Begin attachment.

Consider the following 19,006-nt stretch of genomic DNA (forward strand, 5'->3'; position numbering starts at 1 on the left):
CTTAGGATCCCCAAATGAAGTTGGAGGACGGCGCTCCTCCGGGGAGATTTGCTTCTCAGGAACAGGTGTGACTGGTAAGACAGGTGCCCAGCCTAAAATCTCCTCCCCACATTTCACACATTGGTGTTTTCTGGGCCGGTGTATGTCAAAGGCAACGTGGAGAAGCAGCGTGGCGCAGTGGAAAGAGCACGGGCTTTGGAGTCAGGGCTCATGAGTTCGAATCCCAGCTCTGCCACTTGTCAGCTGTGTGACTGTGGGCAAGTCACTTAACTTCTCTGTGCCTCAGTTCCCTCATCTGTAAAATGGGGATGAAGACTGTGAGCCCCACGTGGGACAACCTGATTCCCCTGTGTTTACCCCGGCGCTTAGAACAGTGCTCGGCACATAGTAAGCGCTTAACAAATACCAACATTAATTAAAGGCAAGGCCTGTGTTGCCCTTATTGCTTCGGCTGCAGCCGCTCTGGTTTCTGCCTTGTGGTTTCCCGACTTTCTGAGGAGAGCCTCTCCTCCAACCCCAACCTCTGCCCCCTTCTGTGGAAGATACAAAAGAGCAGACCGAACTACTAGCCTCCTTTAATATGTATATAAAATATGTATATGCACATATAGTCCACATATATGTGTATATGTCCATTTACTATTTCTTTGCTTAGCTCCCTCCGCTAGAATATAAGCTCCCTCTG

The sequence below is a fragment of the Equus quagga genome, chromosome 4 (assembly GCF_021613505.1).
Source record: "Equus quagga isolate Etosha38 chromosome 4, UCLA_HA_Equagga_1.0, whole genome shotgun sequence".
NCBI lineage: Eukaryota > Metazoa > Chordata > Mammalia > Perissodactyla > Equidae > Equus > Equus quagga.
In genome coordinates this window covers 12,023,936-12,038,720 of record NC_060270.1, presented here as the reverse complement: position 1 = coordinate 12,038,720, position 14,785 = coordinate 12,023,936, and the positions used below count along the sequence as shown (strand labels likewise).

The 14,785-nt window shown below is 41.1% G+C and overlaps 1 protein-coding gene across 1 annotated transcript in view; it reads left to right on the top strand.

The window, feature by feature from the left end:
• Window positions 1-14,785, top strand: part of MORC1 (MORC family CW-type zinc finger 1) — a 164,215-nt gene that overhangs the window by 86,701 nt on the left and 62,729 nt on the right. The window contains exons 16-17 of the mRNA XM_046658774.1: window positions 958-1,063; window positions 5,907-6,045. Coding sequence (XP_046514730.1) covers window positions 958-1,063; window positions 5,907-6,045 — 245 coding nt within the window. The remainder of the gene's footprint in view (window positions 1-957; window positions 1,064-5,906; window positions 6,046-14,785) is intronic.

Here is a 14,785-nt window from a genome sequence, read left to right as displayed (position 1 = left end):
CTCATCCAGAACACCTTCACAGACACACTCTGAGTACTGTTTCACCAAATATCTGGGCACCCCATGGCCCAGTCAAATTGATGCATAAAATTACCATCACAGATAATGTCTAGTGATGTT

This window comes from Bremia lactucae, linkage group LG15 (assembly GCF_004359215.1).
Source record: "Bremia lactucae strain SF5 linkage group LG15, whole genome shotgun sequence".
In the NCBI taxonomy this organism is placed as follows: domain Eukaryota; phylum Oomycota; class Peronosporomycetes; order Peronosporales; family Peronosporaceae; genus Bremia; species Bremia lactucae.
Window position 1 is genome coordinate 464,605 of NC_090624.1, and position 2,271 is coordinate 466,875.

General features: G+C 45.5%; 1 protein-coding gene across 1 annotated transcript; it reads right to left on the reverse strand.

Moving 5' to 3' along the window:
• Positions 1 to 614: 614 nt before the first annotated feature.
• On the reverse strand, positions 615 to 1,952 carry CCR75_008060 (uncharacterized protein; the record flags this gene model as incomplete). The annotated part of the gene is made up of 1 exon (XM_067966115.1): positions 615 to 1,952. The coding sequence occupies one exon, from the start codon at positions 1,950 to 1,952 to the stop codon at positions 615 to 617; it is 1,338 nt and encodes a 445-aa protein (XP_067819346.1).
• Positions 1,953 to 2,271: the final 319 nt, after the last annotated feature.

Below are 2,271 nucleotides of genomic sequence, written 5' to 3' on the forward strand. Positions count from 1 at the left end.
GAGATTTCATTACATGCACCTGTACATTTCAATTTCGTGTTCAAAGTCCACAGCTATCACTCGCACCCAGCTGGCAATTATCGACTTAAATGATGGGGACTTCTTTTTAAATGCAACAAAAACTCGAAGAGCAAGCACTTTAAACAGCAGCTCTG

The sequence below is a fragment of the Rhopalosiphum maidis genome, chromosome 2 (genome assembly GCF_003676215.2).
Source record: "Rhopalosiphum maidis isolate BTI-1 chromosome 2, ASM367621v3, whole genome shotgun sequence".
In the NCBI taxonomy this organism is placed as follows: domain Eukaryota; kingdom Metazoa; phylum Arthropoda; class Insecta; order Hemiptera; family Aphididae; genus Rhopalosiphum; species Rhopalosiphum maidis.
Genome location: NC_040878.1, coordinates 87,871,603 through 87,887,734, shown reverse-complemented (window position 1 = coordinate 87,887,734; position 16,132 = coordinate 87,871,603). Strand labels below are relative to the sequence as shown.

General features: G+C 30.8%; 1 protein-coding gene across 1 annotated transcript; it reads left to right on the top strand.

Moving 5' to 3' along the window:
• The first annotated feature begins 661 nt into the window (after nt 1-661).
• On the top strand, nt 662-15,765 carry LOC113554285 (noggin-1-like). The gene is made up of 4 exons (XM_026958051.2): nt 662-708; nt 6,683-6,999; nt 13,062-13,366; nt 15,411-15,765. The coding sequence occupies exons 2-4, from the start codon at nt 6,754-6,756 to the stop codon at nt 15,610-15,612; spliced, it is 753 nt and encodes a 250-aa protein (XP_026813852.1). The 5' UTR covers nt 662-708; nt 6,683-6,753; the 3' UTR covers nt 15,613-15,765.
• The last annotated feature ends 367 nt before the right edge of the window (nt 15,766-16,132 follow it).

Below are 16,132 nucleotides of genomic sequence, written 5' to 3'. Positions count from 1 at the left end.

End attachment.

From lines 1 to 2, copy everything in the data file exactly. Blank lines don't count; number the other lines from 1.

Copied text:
Consider the following 19,006-nt stretch of genomic DNA (forward strand, 5'->3'; position numbering starts at 1 on the left):
CTTAGGATCCCCAAATGAAGTTGGAGGACGGCGCTCCTCCGGGGAGATTTGCTTCTCAGGAACAGGTGTGACTGGTAAGACAGGTGCCCAGCCTAAAATCTCCTCCCCACATTTCACACATTGGTGTTTTCTGGGCCGGTGTATGTCAAAGGCAACGTGGAGAAGCAGCGTGGCGCAGTGGAAAGAGCACGGGCTTTGGAGTCAGGGCTCATGAGTTCGAATCCCAGCTCTGCCACTTGTCAGCTGTGTGACTGTGGGCAAGTCACTTAACTTCTCTGTGCCTCAGTTCCCTCATCTGTAAAATGGGGATGAAGACTGTGAGCCCCACGTGGGACAACCTGATTCCCCTGTGTTTACCCCGGCGCTTAGAACAGTGCTCGGCACATAGTAAGCGCTTAACAAATACCAACATTAATTAAAGGCAAGGCCTGTGTTGCCCTTATTGCTTCGGCTGCAGCCGCTCTGGTTTCTGCCTTGTGGTTTCCCGACTTTCTGAGGAGAGCCTCTCCTCCAACCCCAACCTCTGCCCCCTTCTGTGGAAGATACAAAAGAGCAGACCGAACTACTAGCCTCCTTTAATATGTATATAAAATATGTATATGCACATATAGTCCACATATATGTGTATATGTCCATTTACTATTTCTTTGCTTAGCTCCCTCCGCTAGAATATAAGCTCCCTCTG